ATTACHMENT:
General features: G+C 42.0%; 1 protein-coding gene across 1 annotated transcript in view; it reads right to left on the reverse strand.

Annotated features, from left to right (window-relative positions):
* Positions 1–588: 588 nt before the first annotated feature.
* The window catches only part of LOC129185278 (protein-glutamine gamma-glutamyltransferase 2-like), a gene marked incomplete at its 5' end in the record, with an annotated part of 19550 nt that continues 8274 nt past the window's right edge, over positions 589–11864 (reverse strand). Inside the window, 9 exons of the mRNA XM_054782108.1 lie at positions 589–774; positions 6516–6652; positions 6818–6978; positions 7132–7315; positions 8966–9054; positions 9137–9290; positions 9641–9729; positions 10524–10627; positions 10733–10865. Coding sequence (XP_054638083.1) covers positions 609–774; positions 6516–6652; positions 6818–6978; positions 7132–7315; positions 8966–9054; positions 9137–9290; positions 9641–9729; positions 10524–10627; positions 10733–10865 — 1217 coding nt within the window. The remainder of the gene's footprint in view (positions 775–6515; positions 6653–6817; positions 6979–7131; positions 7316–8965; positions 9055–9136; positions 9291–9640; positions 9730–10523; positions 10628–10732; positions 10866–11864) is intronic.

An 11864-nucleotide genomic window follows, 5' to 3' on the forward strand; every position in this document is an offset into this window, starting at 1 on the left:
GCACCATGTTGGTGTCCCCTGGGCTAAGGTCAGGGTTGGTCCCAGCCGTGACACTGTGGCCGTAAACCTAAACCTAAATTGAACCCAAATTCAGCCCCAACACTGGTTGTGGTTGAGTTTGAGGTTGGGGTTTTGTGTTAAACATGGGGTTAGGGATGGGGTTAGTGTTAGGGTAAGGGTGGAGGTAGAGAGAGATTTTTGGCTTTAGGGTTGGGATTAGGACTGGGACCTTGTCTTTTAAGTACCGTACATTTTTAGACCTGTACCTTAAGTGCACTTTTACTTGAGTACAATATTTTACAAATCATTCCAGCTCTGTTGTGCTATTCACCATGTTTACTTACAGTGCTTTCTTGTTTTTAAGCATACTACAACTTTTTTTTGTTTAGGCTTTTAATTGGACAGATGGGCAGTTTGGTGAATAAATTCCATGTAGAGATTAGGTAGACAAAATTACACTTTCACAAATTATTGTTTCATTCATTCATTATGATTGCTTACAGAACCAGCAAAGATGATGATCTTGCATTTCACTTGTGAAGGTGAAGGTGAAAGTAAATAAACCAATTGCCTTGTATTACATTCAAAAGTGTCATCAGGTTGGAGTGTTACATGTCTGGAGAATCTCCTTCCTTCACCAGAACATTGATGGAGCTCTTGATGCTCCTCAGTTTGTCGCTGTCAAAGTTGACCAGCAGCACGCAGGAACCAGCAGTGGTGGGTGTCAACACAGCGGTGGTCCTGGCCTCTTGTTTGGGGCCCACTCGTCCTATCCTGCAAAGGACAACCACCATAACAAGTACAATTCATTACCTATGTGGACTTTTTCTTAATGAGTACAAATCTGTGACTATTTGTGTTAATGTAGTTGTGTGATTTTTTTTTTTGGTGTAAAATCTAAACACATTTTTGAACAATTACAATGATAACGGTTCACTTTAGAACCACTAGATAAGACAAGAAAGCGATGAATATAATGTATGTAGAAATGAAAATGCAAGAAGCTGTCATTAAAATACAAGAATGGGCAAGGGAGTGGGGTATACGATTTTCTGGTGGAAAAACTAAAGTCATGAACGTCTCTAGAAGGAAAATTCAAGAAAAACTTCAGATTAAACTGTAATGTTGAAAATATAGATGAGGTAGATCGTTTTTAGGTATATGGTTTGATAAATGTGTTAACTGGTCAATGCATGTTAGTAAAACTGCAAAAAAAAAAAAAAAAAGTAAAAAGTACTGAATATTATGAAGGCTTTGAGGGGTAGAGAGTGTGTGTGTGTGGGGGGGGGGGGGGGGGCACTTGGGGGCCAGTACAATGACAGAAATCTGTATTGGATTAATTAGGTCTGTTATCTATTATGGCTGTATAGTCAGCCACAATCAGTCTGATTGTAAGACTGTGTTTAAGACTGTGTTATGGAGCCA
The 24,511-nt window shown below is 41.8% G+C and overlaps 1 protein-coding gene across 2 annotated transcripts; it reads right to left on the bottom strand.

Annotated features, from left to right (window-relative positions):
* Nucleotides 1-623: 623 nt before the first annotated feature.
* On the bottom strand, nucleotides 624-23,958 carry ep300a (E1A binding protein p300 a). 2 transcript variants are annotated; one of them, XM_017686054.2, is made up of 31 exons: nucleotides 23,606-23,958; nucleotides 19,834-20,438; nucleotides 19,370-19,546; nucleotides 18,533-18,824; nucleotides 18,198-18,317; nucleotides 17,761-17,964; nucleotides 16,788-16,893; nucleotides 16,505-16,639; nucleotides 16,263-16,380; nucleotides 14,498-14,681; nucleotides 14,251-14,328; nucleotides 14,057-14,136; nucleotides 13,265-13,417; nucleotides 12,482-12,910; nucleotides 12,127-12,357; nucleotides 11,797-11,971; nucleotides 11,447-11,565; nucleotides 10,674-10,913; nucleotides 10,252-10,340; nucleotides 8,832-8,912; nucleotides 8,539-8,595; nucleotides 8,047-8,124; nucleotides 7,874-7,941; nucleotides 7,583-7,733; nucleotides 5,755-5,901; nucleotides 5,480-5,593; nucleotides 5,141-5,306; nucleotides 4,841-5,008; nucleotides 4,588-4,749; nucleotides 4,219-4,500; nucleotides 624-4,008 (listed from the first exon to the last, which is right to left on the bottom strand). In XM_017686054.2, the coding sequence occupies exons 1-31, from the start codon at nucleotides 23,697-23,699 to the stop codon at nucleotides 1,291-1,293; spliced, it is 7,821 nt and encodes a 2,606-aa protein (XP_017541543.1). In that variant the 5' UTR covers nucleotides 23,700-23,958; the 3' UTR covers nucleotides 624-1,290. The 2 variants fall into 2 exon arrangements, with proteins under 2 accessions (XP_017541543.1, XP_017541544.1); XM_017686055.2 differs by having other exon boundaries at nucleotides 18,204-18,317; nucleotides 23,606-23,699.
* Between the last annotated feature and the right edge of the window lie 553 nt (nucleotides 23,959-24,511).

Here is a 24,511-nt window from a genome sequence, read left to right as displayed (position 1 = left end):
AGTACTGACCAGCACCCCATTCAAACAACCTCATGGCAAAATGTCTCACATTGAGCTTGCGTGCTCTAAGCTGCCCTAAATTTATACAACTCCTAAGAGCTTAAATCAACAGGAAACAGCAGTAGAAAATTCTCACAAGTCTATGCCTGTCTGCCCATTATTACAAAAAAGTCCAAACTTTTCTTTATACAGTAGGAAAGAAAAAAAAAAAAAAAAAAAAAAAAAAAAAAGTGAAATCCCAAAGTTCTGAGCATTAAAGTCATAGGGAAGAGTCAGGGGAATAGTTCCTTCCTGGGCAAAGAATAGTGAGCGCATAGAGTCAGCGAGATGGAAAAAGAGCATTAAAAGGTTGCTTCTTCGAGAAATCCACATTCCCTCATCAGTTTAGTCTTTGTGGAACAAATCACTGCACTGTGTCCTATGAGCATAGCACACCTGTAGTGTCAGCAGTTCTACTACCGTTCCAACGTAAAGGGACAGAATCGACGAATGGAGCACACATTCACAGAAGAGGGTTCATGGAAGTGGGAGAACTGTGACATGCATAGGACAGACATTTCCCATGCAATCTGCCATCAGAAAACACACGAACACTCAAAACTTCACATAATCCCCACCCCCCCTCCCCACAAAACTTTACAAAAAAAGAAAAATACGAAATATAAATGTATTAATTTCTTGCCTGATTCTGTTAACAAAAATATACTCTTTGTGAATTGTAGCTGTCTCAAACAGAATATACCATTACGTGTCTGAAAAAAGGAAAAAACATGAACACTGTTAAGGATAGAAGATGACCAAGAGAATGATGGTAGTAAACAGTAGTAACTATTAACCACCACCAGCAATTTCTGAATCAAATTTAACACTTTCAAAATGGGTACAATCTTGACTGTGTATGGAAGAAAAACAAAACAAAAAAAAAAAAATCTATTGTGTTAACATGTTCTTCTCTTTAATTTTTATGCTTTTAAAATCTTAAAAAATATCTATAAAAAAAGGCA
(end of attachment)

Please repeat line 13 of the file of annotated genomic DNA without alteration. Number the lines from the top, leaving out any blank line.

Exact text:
AGTACTGACCAGCACCCCATTCAAACAACCTCATGGCAAAATGTCTCACATTGAGCTTGCGTGCTCTAAGCTGCCCTAAATTTATACAACTCCTAAGAGCTTAAATCAACAGGAAACAGCAGTAGAAAATTCTCACAAGTCTATGCCTGTCTGCCCATTATTACAAAAAAGTCCAAACTTTTCTTTATACAGTAGGAAAGAAAAAAAAAAAAAAAAAAAAAAAAAAAAAAGTGAAATCCCAAAGTTCTGAGCATTAAAGTCATAGGGAAGAGTCAGGGGAATAGTTCCTTCCTGGGCAAAGAATAGTGAGCGCATAGAGTCAGCGAGATGGAAAAAGAGCATTAAAAGGTTGCTTCTTCGAGAAATCCACATTCCCTCATCAGTTTAGTCTTTGTGGAACAAATCACTGCACTGTGTCCTATGAGCATAGCACACCTGTAGTGTCAGCAGTTCTACTACCGTTCCAACGTAAAGGGACAGAATCGACGAATGGAGCACACATTCACAGAAGAGGGTTCATGGAAGTGGGAGAACTGTGACATGCATAGGACAGACATTTCCCATGCAATCTGCCATCAGAAAACACACGAACACTCAAAACTTCACATAATCCCCACCCCCCCTCCCCACAAAACTTTACAAAAAAAGAAAAATACGAAATATAAATGTATTAATTTCTTGCCTGATTCTGTTAACAAAAATATACTCTTTGTGAATTGTAGCTGTCTCAAACAGAATATACCATTACGTGTCTGAAAAAAGGAAAAAACATGAACACTGTTAAGGATAGAAGATGACCAAGAGAATGATGGTAGTAAACAGTAGTAACTATTAACCACCACCAGCAATTTCTGAATCAAATTTAACACTTTCAAAATGGGTACAATCTTGACTGTGTATGGAAGAAAAACAAAACAAAAAAAAAAAAATCTATTGTGTTAACATGTTCTTCTCTTTAATTTTTATGCTTTTAAAATCTTAAAAAATATCTATAAAAAAAGGCA